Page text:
The young woman was riding in a taxi to the airport when she decided to make the call. She had just left her home in Russia's southern Chechnya region -- for good, she thought, first on a flight to Moscow to pick up emigration documents and then on a plane out of the country.
But the taxi driver was eavesdropping. And when the woman told her friend she had run away, he locked the car doors and drove her back home, fearing potential consequences for his role in her planned escape.
The 22-year-old woman was a lesbian who claimed that her relatives had beaten and threatened her with death after learning of her sexual orientation. Within a week of the fateful taxi ride, she was dead. Her family says she succumbed to kidney failure. Some who knew her believe she was poisoned; but a close friend rejects that claim, telling RFE/RL that she had indeed suffered from kidney problems.
The woman's case, first made public in a July report by a Russian rights group, highlights the often terror-filled double lives that lesbians are forced to live in mainly Muslim Chechnya, where homosexuality is publicly condemned and rights groups accuse authorities of carrying out a campaign of torture and murder targeting gay men.
There are no indications that such a campaign has been undertaken against lesbians in the region, which Kremlin-backed strongman Ramzan Kadyrov has ruled for a decade. Instead, lesbian and bisexual women often lead personal lives in complete secrecy -- if at all -- communicating with girlfriends via pseudonymous social-media accounts and dedicated SIM cards, and limiting their real-life contacts to a tiny circle of verified people.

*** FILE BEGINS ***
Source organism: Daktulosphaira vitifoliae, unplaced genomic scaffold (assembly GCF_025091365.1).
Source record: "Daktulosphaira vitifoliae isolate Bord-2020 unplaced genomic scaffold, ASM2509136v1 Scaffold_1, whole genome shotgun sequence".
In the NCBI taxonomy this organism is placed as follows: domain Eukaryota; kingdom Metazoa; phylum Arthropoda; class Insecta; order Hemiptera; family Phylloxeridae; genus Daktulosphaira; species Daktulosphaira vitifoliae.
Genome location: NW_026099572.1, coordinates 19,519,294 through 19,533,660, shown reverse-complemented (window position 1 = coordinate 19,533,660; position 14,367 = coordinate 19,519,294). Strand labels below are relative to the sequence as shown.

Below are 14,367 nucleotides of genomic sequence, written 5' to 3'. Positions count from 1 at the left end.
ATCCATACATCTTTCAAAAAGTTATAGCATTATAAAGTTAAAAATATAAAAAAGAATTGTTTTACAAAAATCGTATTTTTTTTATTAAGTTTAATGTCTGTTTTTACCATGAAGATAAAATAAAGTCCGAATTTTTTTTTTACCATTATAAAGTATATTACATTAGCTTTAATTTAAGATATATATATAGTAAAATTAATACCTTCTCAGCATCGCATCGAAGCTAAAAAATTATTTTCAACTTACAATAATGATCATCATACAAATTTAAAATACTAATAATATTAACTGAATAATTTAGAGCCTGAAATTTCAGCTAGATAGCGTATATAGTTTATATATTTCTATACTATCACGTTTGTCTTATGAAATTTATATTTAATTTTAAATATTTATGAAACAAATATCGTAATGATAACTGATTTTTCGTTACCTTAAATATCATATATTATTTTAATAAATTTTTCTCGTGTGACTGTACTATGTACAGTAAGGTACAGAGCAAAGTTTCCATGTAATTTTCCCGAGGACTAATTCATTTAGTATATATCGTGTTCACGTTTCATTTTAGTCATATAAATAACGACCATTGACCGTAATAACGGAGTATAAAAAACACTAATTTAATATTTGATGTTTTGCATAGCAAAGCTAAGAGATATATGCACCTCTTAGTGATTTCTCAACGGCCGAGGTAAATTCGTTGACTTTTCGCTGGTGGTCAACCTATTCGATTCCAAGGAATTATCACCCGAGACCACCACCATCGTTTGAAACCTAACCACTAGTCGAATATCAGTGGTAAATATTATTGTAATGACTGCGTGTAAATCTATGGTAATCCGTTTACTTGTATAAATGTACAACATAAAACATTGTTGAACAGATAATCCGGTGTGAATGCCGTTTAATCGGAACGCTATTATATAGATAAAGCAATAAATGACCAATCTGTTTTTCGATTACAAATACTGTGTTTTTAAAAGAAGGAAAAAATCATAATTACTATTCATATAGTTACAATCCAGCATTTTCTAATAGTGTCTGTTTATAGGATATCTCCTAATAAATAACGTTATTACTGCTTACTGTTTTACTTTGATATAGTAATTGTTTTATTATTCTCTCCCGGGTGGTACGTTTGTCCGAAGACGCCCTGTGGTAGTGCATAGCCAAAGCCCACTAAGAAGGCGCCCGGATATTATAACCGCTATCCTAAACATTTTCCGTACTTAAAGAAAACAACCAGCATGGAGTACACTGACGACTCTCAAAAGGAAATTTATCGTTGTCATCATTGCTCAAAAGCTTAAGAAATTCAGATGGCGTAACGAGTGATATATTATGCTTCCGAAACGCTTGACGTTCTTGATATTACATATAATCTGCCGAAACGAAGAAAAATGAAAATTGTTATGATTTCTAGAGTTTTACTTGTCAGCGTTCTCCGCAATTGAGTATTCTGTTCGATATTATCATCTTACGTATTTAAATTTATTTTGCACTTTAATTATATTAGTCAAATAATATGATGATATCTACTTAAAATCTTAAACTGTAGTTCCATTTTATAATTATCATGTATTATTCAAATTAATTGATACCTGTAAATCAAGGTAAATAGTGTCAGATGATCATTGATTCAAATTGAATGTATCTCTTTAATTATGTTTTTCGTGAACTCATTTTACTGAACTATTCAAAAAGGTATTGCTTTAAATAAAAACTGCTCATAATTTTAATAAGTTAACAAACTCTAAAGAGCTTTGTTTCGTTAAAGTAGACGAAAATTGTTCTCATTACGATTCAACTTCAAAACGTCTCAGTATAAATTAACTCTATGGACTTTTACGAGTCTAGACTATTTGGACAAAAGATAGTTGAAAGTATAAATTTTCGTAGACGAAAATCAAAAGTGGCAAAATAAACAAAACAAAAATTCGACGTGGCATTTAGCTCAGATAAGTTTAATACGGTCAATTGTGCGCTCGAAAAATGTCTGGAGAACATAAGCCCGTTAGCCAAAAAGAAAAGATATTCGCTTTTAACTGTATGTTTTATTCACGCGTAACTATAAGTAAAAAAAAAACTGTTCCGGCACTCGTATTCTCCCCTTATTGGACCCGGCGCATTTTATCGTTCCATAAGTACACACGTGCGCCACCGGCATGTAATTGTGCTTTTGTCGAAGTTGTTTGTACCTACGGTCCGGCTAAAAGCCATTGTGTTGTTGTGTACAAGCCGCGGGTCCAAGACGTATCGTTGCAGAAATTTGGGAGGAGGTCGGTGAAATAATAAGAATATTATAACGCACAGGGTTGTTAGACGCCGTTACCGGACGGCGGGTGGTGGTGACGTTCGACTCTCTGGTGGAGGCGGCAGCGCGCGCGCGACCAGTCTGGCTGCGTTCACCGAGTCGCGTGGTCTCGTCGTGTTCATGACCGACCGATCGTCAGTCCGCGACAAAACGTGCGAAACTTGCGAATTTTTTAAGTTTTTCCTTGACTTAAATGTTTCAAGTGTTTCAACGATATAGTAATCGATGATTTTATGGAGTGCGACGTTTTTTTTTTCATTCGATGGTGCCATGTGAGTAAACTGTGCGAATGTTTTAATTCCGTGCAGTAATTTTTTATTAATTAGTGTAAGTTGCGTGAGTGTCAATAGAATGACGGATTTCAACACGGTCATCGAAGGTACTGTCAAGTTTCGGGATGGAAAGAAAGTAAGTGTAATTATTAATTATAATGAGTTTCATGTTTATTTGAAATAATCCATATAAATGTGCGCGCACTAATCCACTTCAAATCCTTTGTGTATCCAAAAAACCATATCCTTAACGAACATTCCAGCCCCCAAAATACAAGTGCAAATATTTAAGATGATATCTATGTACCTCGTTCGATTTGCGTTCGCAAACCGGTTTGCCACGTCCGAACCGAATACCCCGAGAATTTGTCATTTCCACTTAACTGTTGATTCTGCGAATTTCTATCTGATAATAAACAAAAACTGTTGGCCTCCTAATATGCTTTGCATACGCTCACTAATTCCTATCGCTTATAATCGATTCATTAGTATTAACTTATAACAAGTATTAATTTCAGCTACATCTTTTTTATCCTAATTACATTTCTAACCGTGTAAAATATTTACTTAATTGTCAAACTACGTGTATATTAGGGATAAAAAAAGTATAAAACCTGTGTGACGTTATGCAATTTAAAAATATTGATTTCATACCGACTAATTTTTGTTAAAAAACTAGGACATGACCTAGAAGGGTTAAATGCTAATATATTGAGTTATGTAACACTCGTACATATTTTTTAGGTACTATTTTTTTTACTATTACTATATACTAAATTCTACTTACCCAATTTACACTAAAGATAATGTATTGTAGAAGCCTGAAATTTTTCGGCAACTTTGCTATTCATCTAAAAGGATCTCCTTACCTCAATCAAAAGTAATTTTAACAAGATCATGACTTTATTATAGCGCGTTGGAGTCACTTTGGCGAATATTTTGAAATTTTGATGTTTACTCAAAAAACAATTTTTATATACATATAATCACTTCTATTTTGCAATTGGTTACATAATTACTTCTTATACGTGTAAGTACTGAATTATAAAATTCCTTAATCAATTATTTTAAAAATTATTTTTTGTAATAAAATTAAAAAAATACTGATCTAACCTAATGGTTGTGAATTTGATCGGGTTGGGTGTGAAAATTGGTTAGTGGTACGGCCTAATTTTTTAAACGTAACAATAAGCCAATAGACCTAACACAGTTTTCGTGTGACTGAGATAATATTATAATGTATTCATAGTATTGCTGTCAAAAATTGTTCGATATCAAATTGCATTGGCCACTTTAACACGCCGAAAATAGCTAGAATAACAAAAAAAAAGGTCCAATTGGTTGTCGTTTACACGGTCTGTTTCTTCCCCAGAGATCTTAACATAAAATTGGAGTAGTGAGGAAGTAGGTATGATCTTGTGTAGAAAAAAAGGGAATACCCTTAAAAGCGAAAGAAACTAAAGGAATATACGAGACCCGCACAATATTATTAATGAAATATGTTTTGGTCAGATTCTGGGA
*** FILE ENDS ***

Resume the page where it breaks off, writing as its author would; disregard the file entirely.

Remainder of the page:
Hovering over them is the pervasive fear of being outed and ostracized in a society where a woman's reputation is considered a linchpin of family honor -- or of falling victim to an "honor killing" in a putative bid to protect the family's name.
The young woman who died in July after trying to flee, whom RFE/RL is not identifying due to the stigma and reported abuses lesbian, gay, bisexual, and transgender (LGBT) people face in Chechnya, assiduously hid her sexual orientation. But somehow screenshots of her online conversations with her girlfriend and other friends ended up in the hands of her relatives, who became enraged.
The Russian LGBT Network, the St. Petersburg-based group that recounted her story in a recent report, quoted her as saying before her death that her brother had given her a gun and begged her to kill herself to save the family's honor -- and that her relatives would say it was an accident, not suicide.
"Kill me yourself if you want," the woman recalled telling her brother, according to the report. "I'm not going to kill myself."
Like 'Coming Across A Unicorn'
The plight of LGBT people in Chechnya triggered international condemnation following an April report by the respected Russian independent newspaper Novaya Gazeta, which alleged that gay men in the region were being detained, tortured, and in some cases killed in a coordinated campaign.
After that report, gay Chechens told RFE/RL and other media outlets of the abuses they had fled. Both German Chancellor Angela Merkel and French President Emmanuel Macron raised the issue directly with Russian President Vladimir Putin. Meanwhile, the Canadian government secretly worked with rights activist to exfiltrate more than 20 LGBT people from Chechnya.
Human Rights Watch (HRW) says that when police in Chechnya returned most of the gay men allegedly targeted, they outed them to their families and indirectly suggested relatives carry out an honor killing.
Kadryov, whom rights monitors accuse of using security forces under his control to impose order and crush dissent, has called the allegations of antigay persecutions in Chechnya "lies," telling the U.S. television channel HBO: "We don't have those kinds of people here. We don't have any gays."